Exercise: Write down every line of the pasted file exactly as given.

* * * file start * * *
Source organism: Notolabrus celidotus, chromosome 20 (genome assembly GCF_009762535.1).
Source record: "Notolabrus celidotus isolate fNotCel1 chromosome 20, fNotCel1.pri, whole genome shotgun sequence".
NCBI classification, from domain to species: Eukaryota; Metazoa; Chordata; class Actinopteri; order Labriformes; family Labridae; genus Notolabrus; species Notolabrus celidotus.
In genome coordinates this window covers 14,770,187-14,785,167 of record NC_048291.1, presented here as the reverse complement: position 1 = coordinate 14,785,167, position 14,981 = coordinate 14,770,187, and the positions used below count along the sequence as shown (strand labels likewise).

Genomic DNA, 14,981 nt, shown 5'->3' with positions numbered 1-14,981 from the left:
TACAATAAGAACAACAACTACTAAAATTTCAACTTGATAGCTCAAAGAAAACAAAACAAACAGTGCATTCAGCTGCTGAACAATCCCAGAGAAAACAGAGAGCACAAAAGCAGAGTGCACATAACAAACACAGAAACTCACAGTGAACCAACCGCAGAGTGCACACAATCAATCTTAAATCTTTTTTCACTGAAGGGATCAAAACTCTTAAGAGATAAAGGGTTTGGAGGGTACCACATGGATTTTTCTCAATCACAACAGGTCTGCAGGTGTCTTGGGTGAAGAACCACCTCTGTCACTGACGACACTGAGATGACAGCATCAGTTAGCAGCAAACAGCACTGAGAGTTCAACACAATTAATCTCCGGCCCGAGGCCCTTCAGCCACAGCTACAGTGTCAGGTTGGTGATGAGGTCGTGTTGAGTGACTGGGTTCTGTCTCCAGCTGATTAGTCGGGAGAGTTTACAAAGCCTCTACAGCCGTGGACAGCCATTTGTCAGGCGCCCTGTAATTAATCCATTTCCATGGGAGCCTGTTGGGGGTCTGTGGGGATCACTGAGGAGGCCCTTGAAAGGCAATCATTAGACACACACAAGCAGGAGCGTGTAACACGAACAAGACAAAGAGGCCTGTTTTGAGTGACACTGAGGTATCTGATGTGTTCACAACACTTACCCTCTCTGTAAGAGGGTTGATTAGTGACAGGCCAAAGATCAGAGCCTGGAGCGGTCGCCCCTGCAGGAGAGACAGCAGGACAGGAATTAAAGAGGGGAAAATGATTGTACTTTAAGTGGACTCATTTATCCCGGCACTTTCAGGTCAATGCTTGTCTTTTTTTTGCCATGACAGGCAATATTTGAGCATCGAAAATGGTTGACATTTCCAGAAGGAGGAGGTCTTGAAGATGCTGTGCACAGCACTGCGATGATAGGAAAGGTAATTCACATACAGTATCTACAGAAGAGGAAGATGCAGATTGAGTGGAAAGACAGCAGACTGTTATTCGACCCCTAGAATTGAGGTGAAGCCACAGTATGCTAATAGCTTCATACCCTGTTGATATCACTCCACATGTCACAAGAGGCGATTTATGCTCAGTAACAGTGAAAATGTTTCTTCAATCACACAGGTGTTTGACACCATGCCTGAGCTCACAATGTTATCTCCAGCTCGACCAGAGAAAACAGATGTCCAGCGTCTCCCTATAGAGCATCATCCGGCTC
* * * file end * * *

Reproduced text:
Source organism: Notolabrus celidotus, chromosome 20 (genome assembly GCF_009762535.1).
Source record: "Notolabrus celidotus isolate fNotCel1 chromosome 20, fNotCel1.pri, whole genome shotgun sequence".
NCBI classification, from domain to species: Eukaryota; Metazoa; Chordata; class Actinopteri; order Labriformes; family Labridae; genus Notolabrus; species Notolabrus celidotus.
In genome coordinates this window covers 14,770,187-14,785,167 of record NC_048291.1, presented here as the reverse complement: position 1 = coordinate 14,785,167, position 14,981 = coordinate 14,770,187, and the positions used below count along the sequence as shown (strand labels likewise).

Genomic DNA, 14,981 nt, shown 5'->3' with positions numbered 1-14,981 from the left:
TACAATAAGAACAACAACTACTAAAATTTCAACTTGATAGCTCAAAGAAAACAAAACAAACAGTGCATTCAGCTGCTGAACAATCCCAGAGAAAACAGAGAGCACAAAAGCAGAGTGCACATAACAAACACAGAAACTCACAGTGAACCAACCGCAGAGTGCACACAATCAATCTTAAATCTTTTTTCACTGAAGGGATCAAAACTCTTAAGAGATAAAGGGTTTGGAGGGTACCACATGGATTTTTCTCAATCACAACAGGTCTGCAGGTGTCTTGGGTGAAGAACCACCTCTGTCACTGACGACACTGAGATGACAGCATCAGTTAGCAGCAAACAGCACTGAGAGTTCAACACAATTAATCTCCGGCCCGAGGCCCTTCAGCCACAGCTACAGTGTCAGGTTGGTGATGAGGTCGTGTTGAGTGACTGGGTTCTGTCTCCAGCTGATTAGTCGGGAGAGTTTACAAAGCCTCTACAGCCGTGGACAGCCATTTGTCAGGCGCCCTGTAATTAATCCATTTCCATGGGAGCCTGTTGGGGGTCTGTGGGGATCACTGAGGAGGCCCTTGAAAGGCAATCATTAGACACACACAAGCAGGAGCGTGTAACACGAACAAGACAAAGAGGCCTGTTTTGAGTGACACTGAGGTATCTGATGTGTTCACAACACTTACCCTCTCTGTAAGAGGGTTGATTAGTGACAGGCCAAAGATCAGAGCCTGGAGCGGTCGCCCCTGCAGGAGAGACAGCAGGACAGGAATTAAAGAGGGGAAAATGATTGTACTTTAAGTGGACTCATTTATCCCGGCACTTTCAGGTCAATGCTTGTCTTTTTTTTGCCATGACAGGCAATATTTGAGCATCGAAAATGGTTGACATTTCCAGAAGGAGGAGGTCTTGAAGATGCTGTGCACAGCACTGCGATGATAGGAAAGGTAATTCACATACAGTATCTACAGAAGAGGAAGATGCAGATTGAGTGGAAAGACAGCAGACTGTTATTCGACCCCTAGAATTGAGGTGAAGCCACAGTATGCTAATAGCTTCATACCCTGTTGATATCACTCCACATGTCACAAGAGGCGATTTATGCTCAGTAACAGTGAAAATGTTTCTTCAATCACACAGGTGTTTGACACCATGCCTGAGCTCACAATGTTATCTCCAGCTCGACCAGAGAAAACAGATGTCCAGCGTCTCCCTATAGAGCATCATCCGGCTC